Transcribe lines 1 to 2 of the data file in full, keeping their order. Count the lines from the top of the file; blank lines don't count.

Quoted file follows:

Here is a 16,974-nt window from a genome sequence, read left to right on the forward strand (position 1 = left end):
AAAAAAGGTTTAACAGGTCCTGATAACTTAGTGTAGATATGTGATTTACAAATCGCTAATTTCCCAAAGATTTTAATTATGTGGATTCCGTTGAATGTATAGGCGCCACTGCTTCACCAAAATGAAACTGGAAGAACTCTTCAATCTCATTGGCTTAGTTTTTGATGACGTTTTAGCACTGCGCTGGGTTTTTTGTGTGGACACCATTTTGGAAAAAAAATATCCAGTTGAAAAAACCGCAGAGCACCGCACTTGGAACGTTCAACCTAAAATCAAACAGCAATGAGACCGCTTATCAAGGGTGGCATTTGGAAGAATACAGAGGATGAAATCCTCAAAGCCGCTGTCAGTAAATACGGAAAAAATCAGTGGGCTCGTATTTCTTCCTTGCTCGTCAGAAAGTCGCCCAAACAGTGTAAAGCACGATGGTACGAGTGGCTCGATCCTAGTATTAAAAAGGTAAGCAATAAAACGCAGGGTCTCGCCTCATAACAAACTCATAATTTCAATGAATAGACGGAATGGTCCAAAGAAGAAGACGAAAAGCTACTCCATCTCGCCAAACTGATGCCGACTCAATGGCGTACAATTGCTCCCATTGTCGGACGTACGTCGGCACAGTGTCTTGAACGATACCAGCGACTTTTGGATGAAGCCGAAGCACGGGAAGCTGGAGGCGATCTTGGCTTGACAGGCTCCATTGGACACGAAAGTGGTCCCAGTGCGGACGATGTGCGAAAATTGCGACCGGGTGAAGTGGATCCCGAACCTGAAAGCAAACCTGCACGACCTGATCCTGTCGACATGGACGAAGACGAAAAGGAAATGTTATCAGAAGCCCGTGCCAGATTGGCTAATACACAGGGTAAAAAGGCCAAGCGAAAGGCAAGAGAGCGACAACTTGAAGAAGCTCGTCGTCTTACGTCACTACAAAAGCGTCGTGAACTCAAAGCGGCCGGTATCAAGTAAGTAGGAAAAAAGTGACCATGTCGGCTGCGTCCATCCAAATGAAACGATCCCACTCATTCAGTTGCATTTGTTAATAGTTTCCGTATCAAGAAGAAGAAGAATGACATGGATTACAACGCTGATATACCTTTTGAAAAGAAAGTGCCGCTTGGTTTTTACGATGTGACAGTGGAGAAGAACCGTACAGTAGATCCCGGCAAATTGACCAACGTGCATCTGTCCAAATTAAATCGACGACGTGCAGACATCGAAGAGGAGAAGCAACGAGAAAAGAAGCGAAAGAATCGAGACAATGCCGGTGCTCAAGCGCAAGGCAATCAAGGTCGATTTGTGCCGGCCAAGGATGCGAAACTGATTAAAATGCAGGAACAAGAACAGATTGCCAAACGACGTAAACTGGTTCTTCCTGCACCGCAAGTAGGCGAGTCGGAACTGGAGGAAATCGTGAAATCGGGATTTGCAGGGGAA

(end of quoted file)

Here is a 16,974-nt window from a genome sequence, read left to right on the forward strand (position 1 = left end):
AAAAAAGGTTTAACAGGTCCTGATAACTTAGTGTAGATATGTGATTTACAAATCGCTAATTTCCCAAAGATTTTAATTATGTGGATTCCGTTGAATGTATAGGCGCCACTGCTTCACCAAAATGAAACTGGAAGAACTCTTCAATCTCATTGGCTTAGTTTTTGATGACGTTTTAGCACTGCGCTGGGTTTTTTGTGTGGACACCATTTTGGAAAAAAAATATCCAGTTGAAAAAACCGCAGAGCACCGCACTTGGAACGTTCAACCTAAAATCAAACAGCAATGAGACCGCTTATCAAGGGTGGCATTTGGAAGAATACAGAGGATGAAATCCTCAAAGCCGCTGTCAGTAAATACGGAAAAAATCAGTGGGCTCGTATTTCTTCCTTGCTCGTCAGAAAGTCGCCCAAACAGTGTAAAGCACGATGGTACGAGTGGCTCGATCCTAGTATTAAAAAGGTAAGCAATAAAACGCAGGGTCTCGCCTCATAACAAACTCATAATTTCAATGAATAGACGGAATGGTCCAAAGAAGAAGACGAAAAGCTACTCCATCTCGCCAAACTGATGCCGACTCAATGGCGTACAATTGCTCCCATTGTCGGACGTACGTCGGCACAGTGTCTTGAACGATACCAGCGACTTTTGGATGAAGCCGAAGCACGGGAAGCTGGAGGCGATCTTGGCTTGACAGGCTCCATTGGACACGAAAGTGGTCCCAGTGCGGACGATGTGCGAAAATTGCGACCGGGTGAAGTGGATCCCGAACCTGAAAGCAAACCTGCACGACCTGATCCTGTCGACATGGACGAAGACGAAAAGGAAATGTTATCAGAAGCCCGTGCCAGATTGGCTAATACACAGGGTAAAAAGGCCAAGCGAAAGGCAAGAGAGCGACAACTTGAAGAAGCTCGTCGTCTTACGTCACTACAAAAGCGTCGTGAACTCAAAGCGGCCGGTATCAAGTAAGTAGGAAAAAAGTGACCATGTCGGCTGCGTCCATCCAAATGAAACGATCCCACTCATTCAGTTGCATTTGTTAATAGTTTCCGTATCAAGAAGAAGAAGAATGACATGGATTACAACGCTGATATACCTTTTGAAAAGAAAGTGCCGCTTGGTTTTTACGATGTGACAGTGGAGAAGAACCGTACAGTAGATCCCGGCAAATTGACCAACGTGCATCTGTCCAAATTAAATCGACGACGTGCAGACATCGAAGAGGAGAAGCAACGAGAAAAGAAGCGAAAGAATCGAGACAATGCCGGTGCTCAAGCGCAAGGCAATCAAGGTCGATTTGTGCCGGCCAAGGATGCGAAACTGATTAAAATGCAGGAACAAGAACAGATTGCCAAACGACGTAAACTGGTTCTTCCTGCACCGCAAGTAGGCGAGTCGGAACTGGAGGAAATCGTGAAATCGGGATTTGCAGGGGAA